Flushing money down the drain

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Some Orchard Park residents are fed up over not having public sewers despite paying sewer taxes for decades

Before John Vinti bought his Orchard Park home in 1979 he wanted to be sure that the town had plans to service the neighborhood with sewers.  

“In three years,” Vinti said town officials told him back in 1979.

That was enough assurance for him. He signed on the dotted line, bought the house and counted the days when he could finally say goodbye to a septic system.

Forty years later, he’s still waiting.

And so are about 30 of his neighbors who all live on Powers Road, one of the last areas in the Town of Orchard Park that are in a sewer district but still do not have sewers.

Vinti estimated that he and his neighbors each have paid several thousands in sewer taxes to both the Town of Orchard Park and Erie County for building and maintaining sewers in other neighborhoods.

“It’s cruel and it’s unnecessary,” Vinti said during an interview at his home.

He was joined by four neighbors, who shared coffee and banana bread while they aired their frustration over what they described as “an injustice.”

“So, if you’ve had 50 years to put sewers in and you haven’t done it, it’s time to realize that you’re abusing your residents,” Vinti said.

John Vinti says he’s been paying sewer taxes for decades and he still does not have public sewer for his home in Orchard Park.

A half-mile section of Powers Road is one of the last remaining parts of the town expected to get sewers but still do not have any. They are in two different sewer districts, one by the town and the other by the county. They pay taxes in both districts.

In June, Vinti submitted a petition signed by about 30 of his neighbors on Powers Road to temporarily remove them from the town’s sewer district and refund them for previously paid bills.

He said the town ignored him.

“It’s getting greedy,” Vinti said. We’re paying over $100 a year for sewers that we don’t have.”

Orchard Park Supervisor Patrick Keem said he sympathizes with the residents.

“I asked for a timeframe and I can’t get one because all these studies have to be done and it takes time to do all that,” Keem said.

“And we can’t actually pinpoint how much time, but certainly they are a lot closer to getting sewers than they were six years ago when I was elected for the first time.”

Milton Bradshaw, the town’s assessor, said the residents without sewers on Powers Road are paying a “minimal tax” compared with residents who do have sewers.

For example, the town budgeted $1,620 in sewer taxes from those residents without sewers compared to the $38,265 in sewer taxes for this with sewers.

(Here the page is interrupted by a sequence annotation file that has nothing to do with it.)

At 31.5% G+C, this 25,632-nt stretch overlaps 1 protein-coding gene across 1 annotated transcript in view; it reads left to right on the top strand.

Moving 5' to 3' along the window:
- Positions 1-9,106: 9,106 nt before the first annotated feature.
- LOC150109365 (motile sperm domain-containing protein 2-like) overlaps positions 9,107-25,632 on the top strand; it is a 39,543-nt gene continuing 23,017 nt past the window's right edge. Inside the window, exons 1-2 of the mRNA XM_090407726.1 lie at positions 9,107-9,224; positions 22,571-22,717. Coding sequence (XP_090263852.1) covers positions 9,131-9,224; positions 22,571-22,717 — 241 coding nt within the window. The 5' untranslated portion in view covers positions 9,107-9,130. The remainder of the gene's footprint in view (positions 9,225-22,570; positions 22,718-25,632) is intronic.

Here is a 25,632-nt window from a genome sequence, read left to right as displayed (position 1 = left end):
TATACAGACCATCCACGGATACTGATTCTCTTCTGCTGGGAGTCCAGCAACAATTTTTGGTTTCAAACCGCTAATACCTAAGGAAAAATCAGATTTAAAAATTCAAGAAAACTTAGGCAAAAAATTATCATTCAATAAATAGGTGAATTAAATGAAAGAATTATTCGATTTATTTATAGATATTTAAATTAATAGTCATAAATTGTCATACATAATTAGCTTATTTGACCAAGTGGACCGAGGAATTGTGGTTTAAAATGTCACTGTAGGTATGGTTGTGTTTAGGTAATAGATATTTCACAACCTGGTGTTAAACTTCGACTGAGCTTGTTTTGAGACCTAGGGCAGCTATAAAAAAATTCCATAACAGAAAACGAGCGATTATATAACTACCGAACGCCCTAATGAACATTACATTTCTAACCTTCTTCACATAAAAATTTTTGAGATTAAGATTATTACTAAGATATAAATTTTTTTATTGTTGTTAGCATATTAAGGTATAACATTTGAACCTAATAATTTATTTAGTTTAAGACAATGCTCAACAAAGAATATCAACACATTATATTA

In addition, Bradshaw said the lion’s share of their bills are the county tax for Sewer District 3, which serves the Town of Hamburg, Village of Hamburg, Blasdell, Boston, Orchard Park, and Eden.

Wayne Bieler, the town’s engineer, said the town will likely have to build a $500,000 pump station to service that section of Powers Road. 

Vinti said he’s heard these excuses before. He and his neighbors got even more agitated when they spotted a legal notice in the newspaper that the town would be seeking a $2.4 million bond to make repairs and updates to sewers in other parts of the town without any work included to add sewers on Powers Road.

“I made it clear that people have been living here and dying here paying sewer taxes,” Vinti said.

“Norm Winkler. Ralph Warner. Mr. Brock. The Clintons. There all people who have lived and died paying the sewer tax.”

Joseph Fiegl, deputy commissioner of Erie County’s division of sewerage management, said the situation on Powers Road is different because the town would need to extend the sewers, not the county. He said the only reason these homeowners are in a county sewer district is because that area is serviced by a county trunk interceptor that delivers sewage to the Southtowns wastewater treatment plant.

Fiegl said there is a community benefit to being in a sewer district, including cleaner lakes and streams, along with the potential for service in the future. Anyone in this sewer district without sewers does not pay the full tax in the county, either, he said.

There is a silver lining, though.

Septic tanks, which are basically small treatment plants homes that lack public sewer, have to be cleaned out every three to five years.

Fiegl said any homeowner in this sewer district – Erie County Sewer District No. 3 – can apply for a partial refund of their sewer charges if they dispose of the waste in their septic tanks at the Southtowns treatment plant.

As for the town, Keem said they did investigate whether it could refund the residents some of the tax payments.

“But legally we can’t do that, so we’re kind of stuck,” Keem said.

If the residents on Powers Road want to be carved out of the town’s sewer district then they would need to get permission from 51 percent of homeowners within the same district, Keem said. That’s thousands of residents.

“They are not getting out of the district and I doubt if they are getting any refund,” Keem said.

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